- Flash embedded only WITHIN a page, with other HTML content surrounding it. For the most part, search engines still can’t index Flash very well.
I almost feel like I should start a separate “Ten Commandments of Coding for Search Engines” !
IV. Link freely and openly within your own website.
Links are the major way that search engines find new pages to index. But their spiders don’t have unlimited time to hunt around your website, so you want to make sure that you:
- Link to your most important pages directly from your homepage.
- Link to your most important pages from as many pages of your website as is practical or reasonable.
- Link pages together in a way that makes sense to both visitors and search engines–if you’ve got pages with similar content, cross-link them. For example, your “antique chairs” page should be linked to your “vintage tables” page, etc.
- Make sure that you include a sitemap to every page of your website, and link to your sitemap FROM every page of your website (usually in the footer).
The text that you link with is an INCREDIBLY important signal for search engines. It helps tell them what that destination page is about. So instead of linking to your Products page with just “products,” link instead with “vintage tables” or “antique chairs.”
V. List your contact information in HTML on every page of your website.
Your contact information should be placed consistently across your website. This is good for visitors, as it gives them a way to contact you and reassures them that you are indeed a business in their area. It also gives search engines a strong local “scent” as to where your site is located, and can help boost your rankings in the Local algorithm.
- Include your full address and phone number with local area code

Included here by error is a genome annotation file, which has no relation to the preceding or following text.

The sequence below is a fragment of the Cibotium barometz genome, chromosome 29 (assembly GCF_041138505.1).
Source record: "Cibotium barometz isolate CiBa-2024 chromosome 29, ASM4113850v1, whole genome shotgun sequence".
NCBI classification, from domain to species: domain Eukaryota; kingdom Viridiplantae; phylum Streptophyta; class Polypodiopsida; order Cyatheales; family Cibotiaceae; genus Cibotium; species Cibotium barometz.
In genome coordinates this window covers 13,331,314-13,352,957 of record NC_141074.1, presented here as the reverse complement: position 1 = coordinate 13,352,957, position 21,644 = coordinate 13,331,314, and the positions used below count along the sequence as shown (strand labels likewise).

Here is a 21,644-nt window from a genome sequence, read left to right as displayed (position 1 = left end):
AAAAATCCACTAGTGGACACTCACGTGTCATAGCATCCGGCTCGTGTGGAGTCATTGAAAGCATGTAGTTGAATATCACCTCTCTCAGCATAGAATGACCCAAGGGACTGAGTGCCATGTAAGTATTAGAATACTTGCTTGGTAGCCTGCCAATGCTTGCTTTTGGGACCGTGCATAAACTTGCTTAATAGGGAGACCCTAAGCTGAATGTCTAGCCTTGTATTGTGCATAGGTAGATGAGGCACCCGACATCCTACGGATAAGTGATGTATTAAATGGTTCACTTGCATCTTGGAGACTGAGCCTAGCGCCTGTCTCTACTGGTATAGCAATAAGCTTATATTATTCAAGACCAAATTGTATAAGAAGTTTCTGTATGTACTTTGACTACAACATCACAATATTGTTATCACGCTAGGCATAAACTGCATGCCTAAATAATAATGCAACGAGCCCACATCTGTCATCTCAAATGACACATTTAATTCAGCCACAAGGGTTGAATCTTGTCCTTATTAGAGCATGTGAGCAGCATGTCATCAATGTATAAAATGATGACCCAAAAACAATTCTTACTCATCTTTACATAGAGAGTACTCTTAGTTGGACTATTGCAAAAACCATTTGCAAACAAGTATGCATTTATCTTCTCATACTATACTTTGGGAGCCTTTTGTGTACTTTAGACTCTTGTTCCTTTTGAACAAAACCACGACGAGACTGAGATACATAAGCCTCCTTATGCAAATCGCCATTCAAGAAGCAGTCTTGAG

- Use both geographic AND product/service keywords in your business title. For example, if your real business name is “Foster’s Supply,” adjust it on your website to read “Foster’s Office Supplies – Salem, OR.”
- Images won’t work as well because they can’t be read by search engines (yet).
- When coding your address, use the hCard Microformat if possible.
VI. Submit your website to respected directories in your industry and geography.
Very few people actually use directories anymore (back in the early days of the internet, when there were no search engines, directories were really the only way to find anything), but their main value today lies in the link back to your website. Search engines count links as “votes” for a website, and the more votes your site has, the higher it’s going to rank.
- Dmoz — It’s free, although increasingly difficult to get a listing in Dmoz because there aren’t enough editors to review your listing.
- Best of the Web — In my opinion the most cost-effective, potent directory link you can buy. BoTW is exceptionally well-reviewed and you can get a permanent link to your website for around $200.
- Yahoo — The Yahoo Directory is expensive ($299 a year) but if you have the money, it’s worth it because one link actually counts as several due to Yahoo’s international syndication of its directory results.
- Business.com — Expensive (~$200/yr.) but well-indexed by the search engines.
- JoeAnt — Less expensive (~$40/yr.) but not as well-indexed by the search engines.